On Sunday I ran my first marathon. It was the Manchester marathon and it was amazing. I’d only done one half marathon before so I wasn’t really sure what to expect. Ok, I expected pain, pain and more pain.
The weekend started on Saturday morning when I met some of my running club Pegasus at Cardiff Central train station. I had been packing on and off during the week and may have taken a few too many items.
It wouldn’t be a Pegs outing without a selfie so we all squished together.
I got to the hotel and unpacked then laid out all my running kit for the morning.
We all got together the night before the marathon to carb load and have a giggle. Sarah arranged for us to eat at Dom Marco and it was fantastic. I’ve never seen a table full of people drink so much water!
After the meal we all went back to our hotels for an early night.
It’s Race Day!
I didn’t have the best nights sleep which was to be expected but I woke up feeling confident and excited about the race. A quick breakfast of porridge and a banana then it was time to get my kit on and jump in a taxi.
After 3 trips to the toilet and dropping my bag off, it was time to go to the start line. The nerves started to creep in a little bit but I was feeling great and couldn’t wait for the marathon to start.
Katie and I looked around us and noticed that spectators were stood in the starting area with the runners. There weren’t any marshals around to keep them out of it and for some reason they thought this was acceptable behaviour.
I was later told that spectators where also using the portaloos and causing runners to be late for the start. This was also happening along the course and runners were having to wait longer than necessary during their race.
And We’re Off
I kept my pace comfortable and enjoyed the amazing support from the marshals and spectators. Having my name on my running vest was the best decision and about 50% even got my name right. I’m used to being called Sarah instead of Sara so answered with a “whoop whoop” and kept on running.
The miles ticked away but by mile 11 I was feeling tired and my knees were killing me, the finish seemed so far away. I kept plodding on and chatted with a few runners then we were soon at the halfway point. I like the halfway point of any run as I know I’m on my way to the end and I can start counting down the miles.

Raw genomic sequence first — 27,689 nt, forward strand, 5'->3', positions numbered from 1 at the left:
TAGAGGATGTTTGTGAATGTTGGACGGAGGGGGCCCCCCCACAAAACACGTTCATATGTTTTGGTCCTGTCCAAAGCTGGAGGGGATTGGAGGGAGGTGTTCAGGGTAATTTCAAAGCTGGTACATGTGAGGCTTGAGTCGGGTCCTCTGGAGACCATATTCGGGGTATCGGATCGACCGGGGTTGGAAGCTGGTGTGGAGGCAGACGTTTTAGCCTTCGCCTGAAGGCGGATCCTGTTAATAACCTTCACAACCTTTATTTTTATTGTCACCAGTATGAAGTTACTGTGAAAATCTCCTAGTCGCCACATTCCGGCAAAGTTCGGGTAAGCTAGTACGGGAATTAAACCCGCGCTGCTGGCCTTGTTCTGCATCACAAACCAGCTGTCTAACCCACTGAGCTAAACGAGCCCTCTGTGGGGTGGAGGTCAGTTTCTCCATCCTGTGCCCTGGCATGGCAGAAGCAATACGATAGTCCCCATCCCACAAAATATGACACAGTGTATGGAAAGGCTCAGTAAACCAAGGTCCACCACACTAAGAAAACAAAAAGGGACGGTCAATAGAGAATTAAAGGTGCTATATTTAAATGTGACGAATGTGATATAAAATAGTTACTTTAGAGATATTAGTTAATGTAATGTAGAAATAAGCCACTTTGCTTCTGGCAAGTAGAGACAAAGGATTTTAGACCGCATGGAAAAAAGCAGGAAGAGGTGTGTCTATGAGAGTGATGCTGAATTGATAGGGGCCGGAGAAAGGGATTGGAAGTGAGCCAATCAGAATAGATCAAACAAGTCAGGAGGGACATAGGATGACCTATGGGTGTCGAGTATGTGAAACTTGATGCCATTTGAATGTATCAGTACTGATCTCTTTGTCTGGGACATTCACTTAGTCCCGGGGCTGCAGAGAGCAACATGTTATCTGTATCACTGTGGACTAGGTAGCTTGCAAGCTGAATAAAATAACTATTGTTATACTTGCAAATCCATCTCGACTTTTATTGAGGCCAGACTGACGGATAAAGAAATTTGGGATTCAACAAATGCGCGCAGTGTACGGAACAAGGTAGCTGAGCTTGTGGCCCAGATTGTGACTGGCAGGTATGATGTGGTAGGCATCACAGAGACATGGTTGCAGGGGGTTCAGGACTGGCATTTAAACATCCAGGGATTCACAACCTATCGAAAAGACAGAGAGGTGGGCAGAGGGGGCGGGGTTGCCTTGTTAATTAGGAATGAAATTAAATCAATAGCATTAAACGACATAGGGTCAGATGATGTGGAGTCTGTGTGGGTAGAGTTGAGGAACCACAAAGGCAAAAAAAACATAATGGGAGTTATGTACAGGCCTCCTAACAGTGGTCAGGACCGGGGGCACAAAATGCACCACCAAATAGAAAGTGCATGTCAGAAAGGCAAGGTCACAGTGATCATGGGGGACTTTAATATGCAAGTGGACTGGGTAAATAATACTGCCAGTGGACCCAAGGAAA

Just after mile 14 I stopped to say hello to Adele, her hubby, their daughter and their 2 border terriers. I met Adele on Twitter, she’s also a runner and a big inspiration to me so getting to meet her was brilliant.
Then it was time to crack on and tick off some more miles. This was the hardest part of the run for me, miles 15-19 seemed to drag and it didn’t help that the 19 mile marker was actually at 19.6 miles. A lot of runners freaked out at this point but we pulled ourselves together and stomped on.
Mile 20 Onwards
A lot of marathon runners say that somewhere between miles 20-23 is when you ‘hit the wall’ so I was expecting the worst but it never came. After mile 20 I seemed to kick it up a gear and loved the fact that I’d never run this far before.
My training runs had stopped at 20 miles so when I hit 20.01 miles I got really excited and the adrenalin was flowing. My knees were still hurting a lot from the fall but even that didn’t dampen my fun. I loved mile 20 onwards!
The Finish Line!
My official chip time was 5 hours 18 minutes and 40 seconds. The goal was to finish before the 6 hour cut off so I was chuffed to bits!
Post Marathon Debrief
We went to Hotel Football opposite Old Trafford stadium for a celebratory drink.
Now the contents of a goody bag are usually quite normal but now and again they throw in something a bit strange…
After a quick drink it was time to go back to the hotel to wash off the road and relax. During miles 15-19 I kept thinking about how I was going to have a hot bath with a cuppa tea to rest my achy body. It was bliss!
We all met up again for a meal but everyone was so tired that we weren’t out for long. I was exhausted but couldn’t actually get to sleep. All I could do was lay on the bed and look at my medal. I still can’t quite believe that I’ve run a marathon.
Eventually I put my medal on my spare pillow and went to sleep. Monday came and it was time to get the train home.
Now I know what you’re all thinking… what happened to your knees Sara? Well here they are; grazed, bruised and swollen but they still carried me 25.5 miles!
Before I ran this marathon I had decided that I wouldn’t run another one, not because it would be hard and a challenge but because it takes up a hell of a lot of your life. Well race day changed that, I realised what the sacrifices were for and it was so worth it!!
I want to thank everyone for their encouragement and support. There were times when I didn’t think I could do another training run but a quick chat/message with my Besty or one of my Pegs and I was back on it.
My family, my friends and my running family got me through this and I am so grateful, I know I couldn’t have done this without you.
I also want to thank everyone who sponsored me. You helped me raise £443.04 (including gift aid) for Friends of the Dogs Wales and their gorgeous puppies who deserve to find their forever homes. If you didn’t get chance to sponsor me then you can still do so here.
Training for a marathon while grieving for my lovely Dad was incredibly hard but it also gave me something to focus on. It gave me the distraction that I needed at a time when I didn’t know how to move forward. Somehow I found a way, one step at a time, one tear at a time, one run at a time.